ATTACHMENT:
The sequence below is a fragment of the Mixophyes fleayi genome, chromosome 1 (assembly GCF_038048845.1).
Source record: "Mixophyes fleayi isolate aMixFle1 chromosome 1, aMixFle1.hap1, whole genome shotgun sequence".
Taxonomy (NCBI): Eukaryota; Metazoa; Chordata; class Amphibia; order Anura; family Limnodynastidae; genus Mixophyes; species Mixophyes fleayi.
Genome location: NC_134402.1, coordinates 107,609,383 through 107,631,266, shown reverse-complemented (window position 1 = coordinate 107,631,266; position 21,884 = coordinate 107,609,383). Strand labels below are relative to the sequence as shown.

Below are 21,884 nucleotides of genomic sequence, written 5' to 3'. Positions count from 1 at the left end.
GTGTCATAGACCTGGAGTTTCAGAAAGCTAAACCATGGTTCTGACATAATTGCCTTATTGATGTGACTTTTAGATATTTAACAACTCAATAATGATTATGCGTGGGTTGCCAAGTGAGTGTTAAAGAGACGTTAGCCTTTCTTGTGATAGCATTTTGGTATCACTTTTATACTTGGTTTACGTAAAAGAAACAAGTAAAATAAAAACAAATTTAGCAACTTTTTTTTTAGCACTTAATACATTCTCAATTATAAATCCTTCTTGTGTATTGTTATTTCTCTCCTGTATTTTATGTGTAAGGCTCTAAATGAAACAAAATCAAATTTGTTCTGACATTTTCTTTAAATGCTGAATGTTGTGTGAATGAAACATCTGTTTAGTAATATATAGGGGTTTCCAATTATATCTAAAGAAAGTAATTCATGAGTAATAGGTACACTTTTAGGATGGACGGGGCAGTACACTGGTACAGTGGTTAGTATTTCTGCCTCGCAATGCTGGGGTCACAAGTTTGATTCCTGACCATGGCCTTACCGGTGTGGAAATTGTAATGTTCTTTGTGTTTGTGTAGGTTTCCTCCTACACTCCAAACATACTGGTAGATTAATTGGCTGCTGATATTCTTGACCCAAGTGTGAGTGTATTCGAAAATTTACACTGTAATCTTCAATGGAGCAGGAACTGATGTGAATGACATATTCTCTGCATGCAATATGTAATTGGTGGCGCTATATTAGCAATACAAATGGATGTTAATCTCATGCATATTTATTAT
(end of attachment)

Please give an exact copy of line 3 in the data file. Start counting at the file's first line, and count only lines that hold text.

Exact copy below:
Taxonomy (NCBI): Eukaryota; Metazoa; Chordata; class Amphibia; order Anura; family Limnodynastidae; genus Mixophyes; species Mixophyes fleayi.